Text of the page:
All three parties will be hit by tremors from this earthquake

'The problem is, there is no party currently offering the mob any representation in return for their taxation'

A sign above the television in my hotel room in San Francisco (a city built on the San Andreas fault) gave instructions on what to do in the event of an earthquake: "Take cover and crawl under a table." The warning was an appropriate backdrop as I watched CNN's pictures of Tony Blair doing his daily flip-flops in the Downing Street bunker.

A sign above the television in my hotel room in San Francisco (a city built on the San Andreas fault) gave instructions on what to do in the event of an earthquake: "Take cover and crawl under a table." The warning was an appropriate backdrop as I watched CNN's pictures of Tony Blair doing his daily flip-flops in the Downing Street bunker.

Something of a political tremor, if not yet an earthquake, must have been going on back home when even the San Francisco Chronicle gave banner headline details of "Panic as Britain nearly runs out of gas". Even the Prime Minister, when he finally emerges from the Downing Street debris to face the aftershocks, will surely be forced to acknowledge that yesterday's two opinion polls indicate that something of a seismic shift has been registered on the political Richter scale.

This is, after all, the first time the Tories have led in the polls since Black Wednesday - by coincidence, almost eight years ago to the day. That single event sealed, for ever, the fate of John Major's government, which then drifted, rudderless, to defeat. Was last week the moment when New Labour similarly began to crumble?

Probably not - as long as the economy remains robust. But things will never be "glad confident morning" again, as the panic at the pumps also grips previously loyal New Labour backbenchers in marginal seats. Already Paul Marsden (Shrewsbury and Atcham: majority, 1,670) is first out of the traps with a call for a 10 per cent reduction in the fuel-tax duty. There may be more where he came from.

Much has been made of Mr Blair's attempts to conjure up the ghost of Margaret Thatcher standing firm against the forces of disorder, but a quick examination of the history books shows this interpretation to be rather wide of the mark. In fact, we have been here before, when Mrs Thatcher's chancellor, Geoffrey Howe, tried to impose a similarly massive hike in petrol duty in his 1981 Budget. A peasants' revolt took place on the Tory back benches, and he was forced, under the threat of a Commons defeat, to halve the increase and impose extra tax on tobacco instead. As an MP in a very marginal seat, sitting on a majority of 486 and representing two of the nation's 14 oil refineries, I was inundated with letters from constituents. I took the moral high ground and refused to join the rebels. Andrew Roth, in his parliamentary profiles, records that I called them "rats leaving the sinking ship". At one stroke I managed to upset both the rebels and the Government with my arrogance. But, boy, was I relieved when the rebels won and the Chancellor and I lost.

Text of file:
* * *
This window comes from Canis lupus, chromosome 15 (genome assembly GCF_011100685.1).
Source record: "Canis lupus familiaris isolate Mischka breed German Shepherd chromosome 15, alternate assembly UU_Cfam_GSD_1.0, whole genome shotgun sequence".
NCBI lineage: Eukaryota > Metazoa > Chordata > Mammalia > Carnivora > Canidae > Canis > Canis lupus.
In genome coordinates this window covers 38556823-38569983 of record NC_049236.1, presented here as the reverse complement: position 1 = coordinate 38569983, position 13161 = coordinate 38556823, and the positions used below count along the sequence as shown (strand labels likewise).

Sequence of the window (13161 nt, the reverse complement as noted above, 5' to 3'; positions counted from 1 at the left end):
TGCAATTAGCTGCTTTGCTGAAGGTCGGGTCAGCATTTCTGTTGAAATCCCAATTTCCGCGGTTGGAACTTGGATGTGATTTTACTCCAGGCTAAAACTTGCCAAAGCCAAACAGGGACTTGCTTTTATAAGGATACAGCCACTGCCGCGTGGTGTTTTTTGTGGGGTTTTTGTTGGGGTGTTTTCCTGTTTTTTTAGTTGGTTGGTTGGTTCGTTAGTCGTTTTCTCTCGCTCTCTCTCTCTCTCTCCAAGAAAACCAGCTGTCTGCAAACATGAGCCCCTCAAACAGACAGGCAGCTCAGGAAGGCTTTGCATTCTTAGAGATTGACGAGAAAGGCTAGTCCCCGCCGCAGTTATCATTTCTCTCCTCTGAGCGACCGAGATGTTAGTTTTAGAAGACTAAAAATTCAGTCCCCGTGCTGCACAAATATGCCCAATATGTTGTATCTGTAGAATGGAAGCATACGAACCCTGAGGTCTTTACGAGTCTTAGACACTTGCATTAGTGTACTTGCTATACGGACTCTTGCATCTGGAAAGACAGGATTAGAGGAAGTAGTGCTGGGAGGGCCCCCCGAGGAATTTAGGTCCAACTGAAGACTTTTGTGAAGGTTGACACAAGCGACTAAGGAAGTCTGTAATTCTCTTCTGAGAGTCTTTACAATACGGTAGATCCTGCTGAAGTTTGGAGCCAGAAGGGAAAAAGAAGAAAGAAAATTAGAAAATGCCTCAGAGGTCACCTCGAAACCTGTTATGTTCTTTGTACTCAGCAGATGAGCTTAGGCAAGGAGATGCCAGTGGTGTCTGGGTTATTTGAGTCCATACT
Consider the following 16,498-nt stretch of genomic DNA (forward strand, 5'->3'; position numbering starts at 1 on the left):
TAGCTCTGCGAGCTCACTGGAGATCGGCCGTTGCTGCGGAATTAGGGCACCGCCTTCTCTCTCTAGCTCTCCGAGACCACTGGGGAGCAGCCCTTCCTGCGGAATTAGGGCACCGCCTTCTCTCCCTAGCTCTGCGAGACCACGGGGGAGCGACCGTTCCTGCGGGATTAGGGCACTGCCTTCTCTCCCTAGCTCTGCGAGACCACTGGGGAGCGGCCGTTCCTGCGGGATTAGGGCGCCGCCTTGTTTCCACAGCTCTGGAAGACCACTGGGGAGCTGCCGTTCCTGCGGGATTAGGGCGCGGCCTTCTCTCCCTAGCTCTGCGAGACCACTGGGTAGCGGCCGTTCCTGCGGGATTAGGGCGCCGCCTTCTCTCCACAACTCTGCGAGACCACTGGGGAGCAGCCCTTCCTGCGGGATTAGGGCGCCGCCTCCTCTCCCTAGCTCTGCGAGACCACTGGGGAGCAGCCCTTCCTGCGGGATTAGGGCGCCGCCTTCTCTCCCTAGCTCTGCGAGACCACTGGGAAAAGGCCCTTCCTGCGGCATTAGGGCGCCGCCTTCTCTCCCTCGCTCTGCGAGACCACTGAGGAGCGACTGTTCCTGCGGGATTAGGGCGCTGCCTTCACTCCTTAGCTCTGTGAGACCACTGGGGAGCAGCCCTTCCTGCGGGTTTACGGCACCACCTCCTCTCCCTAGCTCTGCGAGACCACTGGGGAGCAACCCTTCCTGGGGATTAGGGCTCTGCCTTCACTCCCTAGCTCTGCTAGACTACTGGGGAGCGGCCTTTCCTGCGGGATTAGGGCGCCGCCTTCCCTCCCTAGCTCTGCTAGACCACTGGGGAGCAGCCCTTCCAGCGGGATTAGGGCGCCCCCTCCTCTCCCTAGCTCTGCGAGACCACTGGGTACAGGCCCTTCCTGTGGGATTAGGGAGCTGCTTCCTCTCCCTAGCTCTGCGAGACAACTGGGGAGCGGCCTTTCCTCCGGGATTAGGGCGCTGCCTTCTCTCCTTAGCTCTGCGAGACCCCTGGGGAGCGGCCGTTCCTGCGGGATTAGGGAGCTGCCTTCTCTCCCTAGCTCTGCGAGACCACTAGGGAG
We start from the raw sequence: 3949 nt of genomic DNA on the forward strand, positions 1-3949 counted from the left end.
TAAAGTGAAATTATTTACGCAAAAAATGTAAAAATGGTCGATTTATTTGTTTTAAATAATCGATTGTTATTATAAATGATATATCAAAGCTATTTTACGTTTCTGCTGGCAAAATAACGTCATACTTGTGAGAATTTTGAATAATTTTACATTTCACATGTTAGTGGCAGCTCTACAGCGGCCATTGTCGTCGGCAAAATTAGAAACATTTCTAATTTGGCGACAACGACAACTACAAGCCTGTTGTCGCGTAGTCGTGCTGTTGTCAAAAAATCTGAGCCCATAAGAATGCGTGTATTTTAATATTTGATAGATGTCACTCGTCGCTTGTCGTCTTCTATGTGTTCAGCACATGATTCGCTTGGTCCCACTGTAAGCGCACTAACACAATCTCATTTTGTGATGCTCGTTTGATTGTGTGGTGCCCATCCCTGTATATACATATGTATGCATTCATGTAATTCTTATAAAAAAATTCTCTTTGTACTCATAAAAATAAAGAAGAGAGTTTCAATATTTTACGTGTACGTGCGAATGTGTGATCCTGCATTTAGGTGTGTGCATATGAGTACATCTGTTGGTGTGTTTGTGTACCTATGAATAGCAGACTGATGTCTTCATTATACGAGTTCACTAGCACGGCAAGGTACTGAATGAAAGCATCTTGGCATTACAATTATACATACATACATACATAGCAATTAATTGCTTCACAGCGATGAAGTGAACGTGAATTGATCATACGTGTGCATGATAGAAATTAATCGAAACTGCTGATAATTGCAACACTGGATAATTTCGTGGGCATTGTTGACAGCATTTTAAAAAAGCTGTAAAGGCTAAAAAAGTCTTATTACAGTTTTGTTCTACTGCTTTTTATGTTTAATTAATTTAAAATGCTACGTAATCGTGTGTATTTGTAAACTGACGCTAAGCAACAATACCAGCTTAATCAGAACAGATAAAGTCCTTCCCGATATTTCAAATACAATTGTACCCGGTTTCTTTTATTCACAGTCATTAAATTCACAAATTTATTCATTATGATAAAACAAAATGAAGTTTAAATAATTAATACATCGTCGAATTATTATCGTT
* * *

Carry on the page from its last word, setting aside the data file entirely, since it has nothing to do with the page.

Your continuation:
The crucial difference between 1981 and now lies in the huge Labour majority and, therefore, the inability of the present parliament to act as the nation's safety valve - even if it were sitting.

"No taxation without representation" has been the clarion cry down the ages. The trouble now is that there is no effective representation for those who pay the current petrol impost. All three political parties appear, to varying degrees, to have stopped short of calling for a change of policy. Only when at least one party offers an alternative is it possible to convince demonstrators (who appear to have been acting within the law) that the ballot box is the place to make their protest felt. Hence the frustration; hence the protests; hence the trouble.